A new Liberal government will expand assistance to students with dependents by providing grants of up to $3,000 per year to assist them with their education costs. This $60 million annual investment will help up to 20,000 students continue their studies. Forty per cent of these students are already at the federal loan limit, making them among the neediest students in Canada. New Democrats1.
Canada’s NDP supports the maintenance of the Canada Student Loan Program at levels that meet the needs of Canada’s students.2.
Canada’s NDP supports a tax system that treats Canadians paying off student loans in a supportive and equitable manner.3.
For many Canadians, both those entering higher education directly out of high school and those up-grading their skills, a loan is not sufficient. High rates of youth unemployment mean it is very often impossible for young Canadians to earn enough to support themselves during their studies, even with the assistance of student loans. Single parents, those with disabilities, and others, have a difficult time earning enough in any situation. Canada's NDP is therefore proposing a student assistance program, directed to those in financial need, to give all qualified students access to post-secondary education.4.
Canada’s NDP stands for an education policy that works towards a steady reduction in tuition fees over time.6.
Canada has a shameful record when it comes to providing women with the training and opportunities available to men. Canada has the second highest incidence of low-paid employment for women (34.3 per cent) among OECD countries, and an economy where only 20 per cent of women have full-time, full-year jobs which pay more than $30,000 a year. Making sure that more women have access to the kind of training that will give them better opportunities, including training in science and engineering, must be an important goal for Canada’s education system.
Canada’s NDP supports developments in primary, secondary and post-secondary education to generate an educational culture in the sciences that is welcoming and accommodating to women. Women in science and engineering programs, as in other fields, need to be supported with quality, affordable daycare, financial assistance for single mothers attending post-secondary institutions, and maternity leave from academic programs. Progressive Conservatives
A Jean Charest government will help make it possible for more students to go to universities and colleges by:
- starting a $100 million Canadian merit scholarship program that will open the doors to higher education for 25,000 needy students with the top marks in a scholarship exam covering core subjects;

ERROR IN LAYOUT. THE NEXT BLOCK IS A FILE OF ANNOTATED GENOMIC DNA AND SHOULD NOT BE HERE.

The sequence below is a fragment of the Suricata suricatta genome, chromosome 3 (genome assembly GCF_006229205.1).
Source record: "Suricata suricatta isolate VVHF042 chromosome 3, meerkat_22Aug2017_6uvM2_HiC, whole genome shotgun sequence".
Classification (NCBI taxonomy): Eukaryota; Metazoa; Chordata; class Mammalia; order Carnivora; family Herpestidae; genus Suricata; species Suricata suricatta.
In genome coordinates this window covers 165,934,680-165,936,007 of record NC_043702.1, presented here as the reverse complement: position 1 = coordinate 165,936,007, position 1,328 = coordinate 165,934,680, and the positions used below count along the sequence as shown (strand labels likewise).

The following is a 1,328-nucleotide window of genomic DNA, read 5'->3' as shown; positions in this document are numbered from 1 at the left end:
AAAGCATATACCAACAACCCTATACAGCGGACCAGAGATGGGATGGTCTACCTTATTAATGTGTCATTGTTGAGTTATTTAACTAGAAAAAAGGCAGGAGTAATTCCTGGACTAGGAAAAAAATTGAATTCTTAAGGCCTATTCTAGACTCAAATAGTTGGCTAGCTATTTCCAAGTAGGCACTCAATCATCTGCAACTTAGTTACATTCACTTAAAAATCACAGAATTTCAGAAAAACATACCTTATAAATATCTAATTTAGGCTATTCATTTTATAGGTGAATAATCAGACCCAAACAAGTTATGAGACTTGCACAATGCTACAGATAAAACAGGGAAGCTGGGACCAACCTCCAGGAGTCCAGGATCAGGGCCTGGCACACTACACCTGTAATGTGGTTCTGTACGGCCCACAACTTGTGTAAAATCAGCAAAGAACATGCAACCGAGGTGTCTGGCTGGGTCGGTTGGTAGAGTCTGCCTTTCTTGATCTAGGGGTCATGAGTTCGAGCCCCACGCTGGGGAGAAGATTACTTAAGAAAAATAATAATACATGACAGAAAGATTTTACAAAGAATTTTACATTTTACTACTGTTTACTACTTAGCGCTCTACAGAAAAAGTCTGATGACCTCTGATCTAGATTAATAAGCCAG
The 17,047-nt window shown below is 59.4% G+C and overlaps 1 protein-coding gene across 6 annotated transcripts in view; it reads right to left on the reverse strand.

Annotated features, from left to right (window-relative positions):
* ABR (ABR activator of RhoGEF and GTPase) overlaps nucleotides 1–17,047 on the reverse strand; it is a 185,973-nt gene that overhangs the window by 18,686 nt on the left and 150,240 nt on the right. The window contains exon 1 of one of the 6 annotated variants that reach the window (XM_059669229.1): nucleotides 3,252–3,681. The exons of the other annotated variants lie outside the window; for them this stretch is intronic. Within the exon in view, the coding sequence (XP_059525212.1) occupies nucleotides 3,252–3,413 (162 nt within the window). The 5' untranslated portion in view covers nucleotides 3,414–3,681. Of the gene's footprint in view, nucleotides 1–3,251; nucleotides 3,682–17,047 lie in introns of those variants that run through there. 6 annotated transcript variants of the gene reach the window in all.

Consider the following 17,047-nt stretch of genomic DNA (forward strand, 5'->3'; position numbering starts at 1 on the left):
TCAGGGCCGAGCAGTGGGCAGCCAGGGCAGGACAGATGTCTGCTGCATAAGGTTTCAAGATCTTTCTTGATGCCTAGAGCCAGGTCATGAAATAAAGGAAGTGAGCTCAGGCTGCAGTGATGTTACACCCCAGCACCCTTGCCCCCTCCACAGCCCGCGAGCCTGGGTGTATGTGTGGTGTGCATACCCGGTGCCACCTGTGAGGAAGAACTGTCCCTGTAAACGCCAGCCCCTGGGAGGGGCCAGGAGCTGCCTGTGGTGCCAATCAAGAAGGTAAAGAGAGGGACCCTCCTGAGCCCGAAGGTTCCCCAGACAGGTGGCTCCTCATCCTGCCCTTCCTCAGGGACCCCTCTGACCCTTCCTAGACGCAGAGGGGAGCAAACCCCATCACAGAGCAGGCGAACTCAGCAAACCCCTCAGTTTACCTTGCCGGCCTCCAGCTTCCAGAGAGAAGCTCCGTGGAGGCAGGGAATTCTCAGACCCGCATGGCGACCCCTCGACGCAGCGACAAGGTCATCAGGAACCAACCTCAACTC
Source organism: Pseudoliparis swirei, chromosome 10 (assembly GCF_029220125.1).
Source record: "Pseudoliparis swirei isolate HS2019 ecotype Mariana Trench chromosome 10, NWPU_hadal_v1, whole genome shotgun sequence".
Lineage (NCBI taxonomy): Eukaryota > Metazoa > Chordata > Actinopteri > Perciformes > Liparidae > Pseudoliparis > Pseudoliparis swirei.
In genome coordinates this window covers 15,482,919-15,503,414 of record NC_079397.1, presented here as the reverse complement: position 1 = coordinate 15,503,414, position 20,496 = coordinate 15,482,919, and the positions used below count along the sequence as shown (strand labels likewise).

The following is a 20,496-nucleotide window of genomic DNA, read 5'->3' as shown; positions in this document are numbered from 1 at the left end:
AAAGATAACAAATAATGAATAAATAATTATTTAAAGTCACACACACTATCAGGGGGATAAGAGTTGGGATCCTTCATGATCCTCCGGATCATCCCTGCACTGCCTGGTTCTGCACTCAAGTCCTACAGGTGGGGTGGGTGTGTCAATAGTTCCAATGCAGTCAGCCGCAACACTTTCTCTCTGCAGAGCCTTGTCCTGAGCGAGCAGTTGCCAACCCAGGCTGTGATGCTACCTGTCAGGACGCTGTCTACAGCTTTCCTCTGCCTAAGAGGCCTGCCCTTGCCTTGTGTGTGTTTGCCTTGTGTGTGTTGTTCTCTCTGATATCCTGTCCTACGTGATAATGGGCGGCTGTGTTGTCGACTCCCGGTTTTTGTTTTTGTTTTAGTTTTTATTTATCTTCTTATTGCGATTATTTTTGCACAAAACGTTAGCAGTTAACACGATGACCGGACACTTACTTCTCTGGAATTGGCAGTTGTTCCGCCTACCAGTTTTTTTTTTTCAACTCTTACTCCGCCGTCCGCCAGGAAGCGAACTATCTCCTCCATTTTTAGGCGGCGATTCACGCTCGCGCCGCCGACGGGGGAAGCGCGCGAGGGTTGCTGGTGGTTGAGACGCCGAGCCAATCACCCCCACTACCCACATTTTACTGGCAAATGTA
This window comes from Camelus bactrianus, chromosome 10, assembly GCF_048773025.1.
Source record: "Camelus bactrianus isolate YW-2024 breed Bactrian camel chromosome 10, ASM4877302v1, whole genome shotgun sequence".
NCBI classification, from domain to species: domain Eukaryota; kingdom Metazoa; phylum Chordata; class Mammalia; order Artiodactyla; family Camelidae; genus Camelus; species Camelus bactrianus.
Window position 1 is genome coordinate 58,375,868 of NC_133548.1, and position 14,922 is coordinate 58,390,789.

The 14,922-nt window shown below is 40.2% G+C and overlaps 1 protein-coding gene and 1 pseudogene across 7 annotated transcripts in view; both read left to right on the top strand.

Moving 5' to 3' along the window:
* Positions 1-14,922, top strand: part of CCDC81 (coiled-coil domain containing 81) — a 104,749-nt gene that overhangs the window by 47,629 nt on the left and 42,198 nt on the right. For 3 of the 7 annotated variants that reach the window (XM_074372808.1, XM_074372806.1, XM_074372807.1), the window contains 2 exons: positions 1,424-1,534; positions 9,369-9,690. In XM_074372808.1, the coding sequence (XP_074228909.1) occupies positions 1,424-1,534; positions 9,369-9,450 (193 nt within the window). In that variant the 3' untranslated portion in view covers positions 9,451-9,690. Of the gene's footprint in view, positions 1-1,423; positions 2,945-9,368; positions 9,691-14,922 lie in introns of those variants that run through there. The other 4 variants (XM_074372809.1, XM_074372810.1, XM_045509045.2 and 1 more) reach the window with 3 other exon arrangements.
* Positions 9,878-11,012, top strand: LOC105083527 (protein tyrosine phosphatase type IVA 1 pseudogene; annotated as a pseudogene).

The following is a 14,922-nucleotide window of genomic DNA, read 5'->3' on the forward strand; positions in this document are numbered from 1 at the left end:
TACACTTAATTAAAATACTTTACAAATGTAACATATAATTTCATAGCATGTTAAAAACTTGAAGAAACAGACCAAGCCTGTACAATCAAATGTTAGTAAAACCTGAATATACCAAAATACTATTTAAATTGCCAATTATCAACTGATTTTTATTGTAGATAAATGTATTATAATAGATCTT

- working with interested provinces to help coordinate and institute universal student assistance programs backed financially by the private sector. Assistance will be made available to EVERY student. Students will pay the loans back after graduation, with the payments determined by their personal level of income; and
- giving provinces the flexibility and tools to properly fund post-secondary education through the tax points transfer.
We support the existing Canada Student Loans Program and do not plan to change either its source or level of funding.2.
Preston Manning has taken a personal interest in this issue, and has become a leading advocate of the concept of income-contingent student loan repayments. Under this arrangement, the rate at which student loans are paid back would be determined, either entirely or in part, by the income level of the former student.3.
Reformers believe that entrance to university should be determined exclusively by academic merit. Access to public funds, whether in the form of grants or of loans, should be determined by an objective measure of need, rather than on the basis of targeting any particular group.4.
This provision could be addressed as an aspect of a new income-contingent loan repayment scheme.5.
Our preferred approach would be for provincial governments to make the final decision as to whether to use a portion of the $4 billion annual increase in post-secondary education and health care transfers proposed by Reform to place a permanent cap on tuition fees.6.
We believe that entrance to academic programs should be determined entirely by academic merit and the interests of perspective students. We note that as traditional gender roles change the number of women entering engineering and science programs will continue to increase.